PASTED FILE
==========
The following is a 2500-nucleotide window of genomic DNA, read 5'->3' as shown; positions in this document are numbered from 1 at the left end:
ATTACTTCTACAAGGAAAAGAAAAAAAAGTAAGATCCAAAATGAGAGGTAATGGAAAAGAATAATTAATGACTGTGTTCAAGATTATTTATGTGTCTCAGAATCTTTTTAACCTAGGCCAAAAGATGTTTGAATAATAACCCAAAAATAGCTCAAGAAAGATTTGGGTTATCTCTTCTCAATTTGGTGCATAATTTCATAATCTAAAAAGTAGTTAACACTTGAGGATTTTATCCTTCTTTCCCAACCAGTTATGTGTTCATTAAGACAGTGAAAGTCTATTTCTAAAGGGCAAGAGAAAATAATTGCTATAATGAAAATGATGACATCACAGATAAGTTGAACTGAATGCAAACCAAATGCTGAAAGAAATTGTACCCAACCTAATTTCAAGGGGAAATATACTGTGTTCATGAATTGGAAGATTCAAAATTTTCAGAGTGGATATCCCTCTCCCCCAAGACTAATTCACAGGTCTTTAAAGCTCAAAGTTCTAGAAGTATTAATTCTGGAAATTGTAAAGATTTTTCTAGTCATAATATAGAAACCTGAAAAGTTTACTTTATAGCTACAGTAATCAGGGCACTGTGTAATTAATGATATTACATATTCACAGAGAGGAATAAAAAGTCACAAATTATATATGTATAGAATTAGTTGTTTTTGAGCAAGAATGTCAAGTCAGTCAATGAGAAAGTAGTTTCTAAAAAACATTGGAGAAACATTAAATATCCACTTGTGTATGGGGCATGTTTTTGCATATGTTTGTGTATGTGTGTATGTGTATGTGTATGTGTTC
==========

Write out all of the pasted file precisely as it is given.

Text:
The following is a 2500-nucleotide window of genomic DNA, read 5'->3' as shown; positions in this document are numbered from 1 at the left end:
ATTACTTCTACAAGGAAAAGAAAAAAAAGTAAGATCCAAAATGAGAGGTAATGGAAAAGAATAATTAATGACTGTGTTCAAGATTATTTATGTGTCTCAGAATCTTTTTAACCTAGGCCAAAAGATGTTTGAATAATAACCCAAAAATAGCTCAAGAAAGATTTGGGTTATCTCTTCTCAATTTGGTGCATAATTTCATAATCTAAAAAGTAGTTAACACTTGAGGATTTTATCCTTCTTTCCCAACCAGTTATGTGTTCATTAAGACAGTGAAAGTCTATTTCTAAAGGGCAAGAGAAAATAATTGCTATAATGAAAATGATGACATCACAGATAAGTTGAACTGAATGCAAACCAAATGCTGAAAGAAATTGTACCCAACCTAATTTCAAGGGGAAATATACTGTGTTCATGAATTGGAAGATTCAAAATTTTCAGAGTGGATATCCCTCTCCCCCAAGACTAATTCACAGGTCTTTAAAGCTCAAAGTTCTAGAAGTATTAATTCTGGAAATTGTAAAGATTTTTCTAGTCATAATATAGAAACCTGAAAAGTTTACTTTATAGCTACAGTAATCAGGGCACTGTGTAATTAATGATATTACATATTCACAGAGAGGAATAAAAAGTCACAAATTATATATGTATAGAATTAGTTGTTTTTGAGCAAGAATGTCAAGTCAGTCAATGAGAAAGTAGTTTCTAAAAAACATTGGAGAAACATTAAATATCCACTTGTGTATGGGGCATGTTTTTGCATATGTTTGTGTATGTGTGTATGTGTATGTGTATGTGTTC